From the outset, everyone knew that Project Explorer materials were not simply for teachers' individual use, but would be made public. Knowing that their materials would be published on the Internet, participants actively engaged in the writing process, revising and editing their own materials based on reflection and feedback from their peers. As they reflected on their involvement in Project Explorer, in-service and pre-service teachers alike indicated that they were proud to have their products displayed on the Internet. This peer-review process greatly improved the quality of the web publications and may have contributed to the changes in efficacy for teaching science and mathematics.

Conclusions and Implications

This study suggests that the promise of web publishing is an effective tool for promoting the development of science and mathematics teaching competencies. When participants knew from the outset that their work would be published on the web, it increased their sense of ownership and motivation to generate quality products. We have learned that allowing teachers to publish their work is as important as allowing children to publish their work. Both types of publication provide the context for authentic learning.

Critical to the outcome of the project were the collaborative efforts, or networks, established among the participants. Networks are significant in establishing and providing enduring educational reform "and are particularly well suited to this era of new technology and rapid change" (Lieberman, 2000, p. 221). Networking to support teachers' science and mathematics instruction was built into the project at several levels.

The collaboration that occurred among teachers and between teachers and university staff was critical in establishing a network that served as the foundation for the success of the project. Providing opportunities for peers to review and critique each other's efforts during the sheltered work time led to collaboration among peers as well as the reduction in the sense of isolation from peers. Bringing teachers together to learn from each other proved to be a powerful process and allowed for the development of a second network.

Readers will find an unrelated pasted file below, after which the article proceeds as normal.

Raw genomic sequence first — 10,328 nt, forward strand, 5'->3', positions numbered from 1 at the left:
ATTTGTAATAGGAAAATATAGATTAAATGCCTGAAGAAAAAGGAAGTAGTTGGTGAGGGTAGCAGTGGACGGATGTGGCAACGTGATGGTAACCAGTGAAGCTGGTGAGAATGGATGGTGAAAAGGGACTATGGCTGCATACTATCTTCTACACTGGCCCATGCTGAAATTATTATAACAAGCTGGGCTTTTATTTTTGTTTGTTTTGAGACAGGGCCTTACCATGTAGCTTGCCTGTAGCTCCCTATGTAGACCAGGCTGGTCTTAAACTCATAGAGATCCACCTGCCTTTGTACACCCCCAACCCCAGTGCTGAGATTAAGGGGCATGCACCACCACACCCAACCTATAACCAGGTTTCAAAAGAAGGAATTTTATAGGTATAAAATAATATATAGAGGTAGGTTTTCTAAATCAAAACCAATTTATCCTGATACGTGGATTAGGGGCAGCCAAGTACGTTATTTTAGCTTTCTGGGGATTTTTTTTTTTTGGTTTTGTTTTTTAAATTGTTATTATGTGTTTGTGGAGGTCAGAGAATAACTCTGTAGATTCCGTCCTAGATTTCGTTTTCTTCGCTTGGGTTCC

The requirement of web publishing served as a catalyst for the development of an additional network level, which provided teachers opportunities to connect with others through the web. Participants were able to gather information from others and use it as they developed their instructional materials. Through such processes, they became part of a larger web-based learning community. Although the concept of learning communities exists in the extant literature, the liberating process that occurs in classroom teachers is quite compelling and encourages teachers to look at themselves in new ways. Because their efforts would be made available to others through web publication, the establishment of this level of the network provided teachers with new insights about themselves as teachers and as educational leaders. These insights are clearly demonstrated in the ways that teachers described their renewed sense of accomplishment and pride.

We conclude that knowing one's science and mathematics units will be published on the Internet enhances motivation to produce quality curricular units. Second, creating science and mathematics units that will be published on the Internet may contribute to increases in teachers' self-efficacy in teaching science and mathematics. The professional development process is enhanced when teachers are given numerous opportunities for mastery experiences and networking opportunities that foster social persuasion during the curriculum development process.



Bandura, A. (1997). Self-efficacy: The exercise of control. New York: W. H. Freeman. 

Bandura, A. (1993). Perceived self-efficacy in cognitive development and functioning. Educational Psychologist, 28(2), 117-148.

Calkins, L.M. (1994). The art of teaching writing. Portsmouth, NH: Heinemann.